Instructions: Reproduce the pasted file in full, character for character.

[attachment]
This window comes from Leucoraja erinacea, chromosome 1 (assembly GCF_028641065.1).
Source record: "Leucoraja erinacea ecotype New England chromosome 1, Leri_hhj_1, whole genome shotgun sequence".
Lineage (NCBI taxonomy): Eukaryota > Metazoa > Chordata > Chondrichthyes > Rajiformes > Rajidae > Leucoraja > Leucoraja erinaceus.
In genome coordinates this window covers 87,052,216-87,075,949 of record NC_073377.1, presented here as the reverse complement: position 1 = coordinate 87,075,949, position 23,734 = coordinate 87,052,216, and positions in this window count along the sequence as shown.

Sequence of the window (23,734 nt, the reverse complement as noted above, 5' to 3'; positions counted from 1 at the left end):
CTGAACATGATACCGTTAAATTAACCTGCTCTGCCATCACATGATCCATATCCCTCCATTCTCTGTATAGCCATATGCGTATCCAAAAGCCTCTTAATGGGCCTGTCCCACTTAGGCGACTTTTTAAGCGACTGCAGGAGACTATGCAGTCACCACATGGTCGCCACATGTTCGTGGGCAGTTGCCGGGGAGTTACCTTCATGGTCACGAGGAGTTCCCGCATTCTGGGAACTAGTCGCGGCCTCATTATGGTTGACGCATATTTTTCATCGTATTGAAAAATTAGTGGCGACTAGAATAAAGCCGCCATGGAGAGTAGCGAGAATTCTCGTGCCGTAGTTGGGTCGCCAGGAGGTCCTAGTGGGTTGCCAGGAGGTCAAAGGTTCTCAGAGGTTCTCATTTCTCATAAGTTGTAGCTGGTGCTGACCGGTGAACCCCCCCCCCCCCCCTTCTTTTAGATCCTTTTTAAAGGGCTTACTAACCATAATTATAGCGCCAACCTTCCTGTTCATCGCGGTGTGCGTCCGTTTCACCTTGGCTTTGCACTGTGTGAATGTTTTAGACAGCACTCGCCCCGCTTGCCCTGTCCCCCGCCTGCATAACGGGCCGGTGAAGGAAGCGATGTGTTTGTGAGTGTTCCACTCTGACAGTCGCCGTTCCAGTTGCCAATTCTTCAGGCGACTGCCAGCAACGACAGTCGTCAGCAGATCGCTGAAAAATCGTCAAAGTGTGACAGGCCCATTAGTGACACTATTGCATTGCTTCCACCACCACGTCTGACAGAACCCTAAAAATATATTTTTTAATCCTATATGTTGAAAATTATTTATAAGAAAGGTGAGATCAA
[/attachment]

This window comes from Leucoraja erinacea, chromosome 1 (assembly GCF_028641065.1).
Source record: "Leucoraja erinacea ecotype New England chromosome 1, Leri_hhj_1, whole genome shotgun sequence".
Lineage (NCBI taxonomy): Eukaryota > Metazoa > Chordata > Chondrichthyes > Rajiformes > Rajidae > Leucoraja > Leucoraja erinaceus.
In genome coordinates this window covers 87,052,216-87,075,949 of record NC_073377.1, presented here as the reverse complement: position 1 = coordinate 87,075,949, position 23,734 = coordinate 87,052,216, and positions in this window count along the sequence as shown.

Sequence of the window (23,734 nt, the reverse complement as noted above, 5' to 3'; positions counted from 1 at the left end):
CTGAACATGATACCGTTAAATTAACCTGCTCTGCCATCACATGATCCATATCCCTCCATTCTCTGTATAGCCATATGCGTATCCAAAAGCCTCTTAATGGGCCTGTCCCACTTAGGCGACTTTTTAAGCGACTGCAGGAGACTATGCAGTCACCACATGGTCGCCACATGTTCGTGGGCAGTTGCCGGGGAGTTACCTTCATGGTCACGAGGAGTTCCCGCATTCTGGGAACTAGTCGCGGCCTCATTATGGTTGACGCATATTTTTCATCGTATTGAAAAATTAGTGGCGACTAGAATAAAGCCGCCATGGAGAGTAGCGAGAATTCTCGTGCCGTAGTTGGGTCGCCAGGAGGTCCTAGTGGGTTGCCAGGAGGTCAAAGGTTCTCAGAGGTTCTCATTTCTCATAAGTTGTAGCTGGTGCTGACCGGTGAACCCCCCCCCCCCCCCTTCTTTTAGATCCTTTTTAAAGGGCTTACTAACCATAATTATAGCGCCAACCTTCCTGTTCATCGCGGTGTGCGTCCGTTTCACCTTGGCTTTGCACTGTGTGAATGTTTTAGACAGCACTCGCCCCGCTTGCCCTGTCCCCCGCCTGCATAACGGGCCGGTGAAGGAAGCGATGTGTTTGTGAGTGTTCCACTCTGACAGTCGCCGTTCCAGTTGCCAATTCTTCAGGCGACTGCCAGCAACGACAGTCGTCAGCAGATCGCTGAAAAATCGTCAAAGTGTGACAGGCCCATTAGTGACACTATTGCATTGCTTCCACCACCACGTCTGACAGAACCCTAAAAATATATTTTTTAATCCTATATGTTGAAAATTATTTATAAGAAAGGTGAGATCAA